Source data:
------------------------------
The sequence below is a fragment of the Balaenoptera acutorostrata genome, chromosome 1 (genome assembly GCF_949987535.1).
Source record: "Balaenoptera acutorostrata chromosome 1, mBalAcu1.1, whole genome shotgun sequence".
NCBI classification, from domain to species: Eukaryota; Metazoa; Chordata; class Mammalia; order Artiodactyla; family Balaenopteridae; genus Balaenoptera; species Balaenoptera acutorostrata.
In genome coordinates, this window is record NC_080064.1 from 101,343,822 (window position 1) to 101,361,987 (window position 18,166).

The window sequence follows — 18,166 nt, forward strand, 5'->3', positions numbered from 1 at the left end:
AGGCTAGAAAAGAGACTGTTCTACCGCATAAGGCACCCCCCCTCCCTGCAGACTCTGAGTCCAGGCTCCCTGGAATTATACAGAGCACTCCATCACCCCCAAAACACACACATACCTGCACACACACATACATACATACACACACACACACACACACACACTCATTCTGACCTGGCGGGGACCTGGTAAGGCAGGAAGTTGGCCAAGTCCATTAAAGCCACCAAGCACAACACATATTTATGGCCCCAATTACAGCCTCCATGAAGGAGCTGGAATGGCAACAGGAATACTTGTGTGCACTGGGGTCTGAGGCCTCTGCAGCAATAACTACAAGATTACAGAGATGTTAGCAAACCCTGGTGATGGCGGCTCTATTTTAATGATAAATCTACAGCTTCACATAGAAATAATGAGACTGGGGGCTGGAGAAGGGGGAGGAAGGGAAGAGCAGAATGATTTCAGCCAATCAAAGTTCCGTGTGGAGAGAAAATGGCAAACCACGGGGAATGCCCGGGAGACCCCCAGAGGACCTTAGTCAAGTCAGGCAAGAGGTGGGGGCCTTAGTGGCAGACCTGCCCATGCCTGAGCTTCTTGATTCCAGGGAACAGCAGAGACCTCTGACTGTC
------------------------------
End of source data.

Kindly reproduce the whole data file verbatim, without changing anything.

The sequence below is a fragment of the Balaenoptera acutorostrata genome, chromosome 1 (genome assembly GCF_949987535.1).
Source record: "Balaenoptera acutorostrata chromosome 1, mBalAcu1.1, whole genome shotgun sequence".
NCBI classification, from domain to species: Eukaryota; Metazoa; Chordata; class Mammalia; order Artiodactyla; family Balaenopteridae; genus Balaenoptera; species Balaenoptera acutorostrata.
In genome coordinates, this window is record NC_080064.1 from 101,343,822 (window position 1) to 101,361,987 (window position 18,166).

The window sequence follows — 18,166 nt, forward strand, 5'->3', positions numbered from 1 at the left end:
AGGCTAGAAAAGAGACTGTTCTACCGCATAAGGCACCCCCCCTCCCTGCAGACTCTGAGTCCAGGCTCCCTGGAATTATACAGAGCACTCCATCACCCCCAAAACACACACATACCTGCACACACACATACATACATACACACACACACACACACACACACTCATTCTGACCTGGCGGGGACCTGGTAAGGCAGGAAGTTGGCCAAGTCCATTAAAGCCACCAAGCACAACACATATTTATGGCCCCAATTACAGCCTCCATGAAGGAGCTGGAATGGCAACAGGAATACTTGTGTGCACTGGGGTCTGAGGCCTCTGCAGCAATAACTACAAGATTACAGAGATGTTAGCAAACCCTGGTGATGGCGGCTCTATTTTAATGATAAATCTACAGCTTCACATAGAAATAATGAGACTGGGGGCTGGAGAAGGGGGAGGAAGGGAAGAGCAGAATGATTTCAGCCAATCAAAGTTCCGTGTGGAGAGAAAATGGCAAACCACGGGGAATGCCCGGGAGACCCCCAGAGGACCTTAGTCAAGTCAGGCAAGAGGTGGGGGCCTTAGTGGCAGACCTGCCCATGCCTGAGCTTCTTGATTCCAGGGAACAGCAGAGACCTCTGACTGTC